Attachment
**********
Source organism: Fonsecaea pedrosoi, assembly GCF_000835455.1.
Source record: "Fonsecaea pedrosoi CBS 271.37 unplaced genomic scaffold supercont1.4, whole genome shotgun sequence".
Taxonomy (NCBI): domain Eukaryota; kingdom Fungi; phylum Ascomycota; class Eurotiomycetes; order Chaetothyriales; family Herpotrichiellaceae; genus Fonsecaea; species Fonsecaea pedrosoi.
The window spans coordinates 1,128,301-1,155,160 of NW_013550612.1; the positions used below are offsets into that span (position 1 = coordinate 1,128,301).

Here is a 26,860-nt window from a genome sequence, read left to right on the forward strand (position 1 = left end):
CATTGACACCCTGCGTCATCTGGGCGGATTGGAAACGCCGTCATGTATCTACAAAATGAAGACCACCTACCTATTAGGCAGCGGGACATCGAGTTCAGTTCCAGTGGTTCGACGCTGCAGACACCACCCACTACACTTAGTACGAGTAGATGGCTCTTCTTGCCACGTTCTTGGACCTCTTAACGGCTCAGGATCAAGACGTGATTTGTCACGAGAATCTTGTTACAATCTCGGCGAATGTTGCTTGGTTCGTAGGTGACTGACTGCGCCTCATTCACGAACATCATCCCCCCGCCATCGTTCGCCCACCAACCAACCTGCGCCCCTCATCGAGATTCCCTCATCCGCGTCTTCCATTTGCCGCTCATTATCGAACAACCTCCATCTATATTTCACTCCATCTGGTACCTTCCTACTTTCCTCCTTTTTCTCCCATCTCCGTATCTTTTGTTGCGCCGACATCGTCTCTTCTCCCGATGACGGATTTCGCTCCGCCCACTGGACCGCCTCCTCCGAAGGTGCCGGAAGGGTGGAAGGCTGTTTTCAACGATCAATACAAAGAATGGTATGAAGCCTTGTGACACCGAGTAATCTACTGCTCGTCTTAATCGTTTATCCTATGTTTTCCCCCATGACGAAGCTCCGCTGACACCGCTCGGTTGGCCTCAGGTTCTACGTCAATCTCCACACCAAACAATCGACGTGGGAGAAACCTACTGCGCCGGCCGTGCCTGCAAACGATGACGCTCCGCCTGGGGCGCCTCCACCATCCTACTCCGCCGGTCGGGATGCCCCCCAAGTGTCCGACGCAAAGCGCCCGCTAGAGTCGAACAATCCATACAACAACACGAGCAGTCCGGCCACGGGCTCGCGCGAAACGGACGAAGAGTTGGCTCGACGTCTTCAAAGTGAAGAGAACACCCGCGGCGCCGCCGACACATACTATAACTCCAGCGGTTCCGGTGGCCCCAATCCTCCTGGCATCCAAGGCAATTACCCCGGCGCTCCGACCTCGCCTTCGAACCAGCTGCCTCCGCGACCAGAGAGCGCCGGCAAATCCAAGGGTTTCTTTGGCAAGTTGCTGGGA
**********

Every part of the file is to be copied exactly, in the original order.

Source organism: Fonsecaea pedrosoi, assembly GCF_000835455.1.
Source record: "Fonsecaea pedrosoi CBS 271.37 unplaced genomic scaffold supercont1.4, whole genome shotgun sequence".
Taxonomy (NCBI): domain Eukaryota; kingdom Fungi; phylum Ascomycota; class Eurotiomycetes; order Chaetothyriales; family Herpotrichiellaceae; genus Fonsecaea; species Fonsecaea pedrosoi.
The window spans coordinates 1,128,301-1,155,160 of NW_013550612.1; the positions used below are offsets into that span (position 1 = coordinate 1,128,301).

Here is a 26,860-nt window from a genome sequence, read left to right on the forward strand (position 1 = left end):
CATTGACACCCTGCGTCATCTGGGCGGATTGGAAACGCCGTCATGTATCTACAAAATGAAGACCACCTACCTATTAGGCAGCGGGACATCGAGTTCAGTTCCAGTGGTTCGACGCTGCAGACACCACCCACTACACTTAGTACGAGTAGATGGCTCTTCTTGCCACGTTCTTGGACCTCTTAACGGCTCAGGATCAAGACGTGATTTGTCACGAGAATCTTGTTACAATCTCGGCGAATGTTGCTTGGTTCGTAGGTGACTGACTGCGCCTCATTCACGAACATCATCCCCCCGCCATCGTTCGCCCACCAACCAACCTGCGCCCCTCATCGAGATTCCCTCATCCGCGTCTTCCATTTGCCGCTCATTATCGAACAACCTCCATCTATATTTCACTCCATCTGGTACCTTCCTACTTTCCTCCTTTTTCTCCCATCTCCGTATCTTTTGTTGCGCCGACATCGTCTCTTCTCCCGATGACGGATTTCGCTCCGCCCACTGGACCGCCTCCTCCGAAGGTGCCGGAAGGGTGGAAGGCTGTTTTCAACGATCAATACAAAGAATGGTATGAAGCCTTGTGACACCGAGTAATCTACTGCTCGTCTTAATCGTTTATCCTATGTTTTCCCCCATGACGAAGCTCCGCTGACACCGCTCGGTTGGCCTCAGGTTCTACGTCAATCTCCACACCAAACAATCGACGTGGGAGAAACCTACTGCGCCGGCCGTGCCTGCAAACGATGACGCTCCGCCTGGGGCGCCTCCACCATCCTACTCCGCCGGTCGGGATGCCCCCCAAGTGTCCGACGCAAAGCGCCCGCTAGAGTCGAACAATCCATACAACAACACGAGCAGTCCGGCCACGGGCTCGCGCGAAACGGACGAAGAGTTGGCTCGACGTCTTCAAAGTGAAGAGAACACCCGCGGCGCCGCCGACACATACTATAACTCCAGCGGTTCCGGTGGCCCCAATCCTCCTGGCATCCAAGGCAATTACCCCGGCGCTCCGACCTCGCCTTCGAACCAGCTGCCTCCGCGACCAGAGAGCGCCGGCAAATCCAAGGGTTTCTTTGGCAAGTTGCTGGGA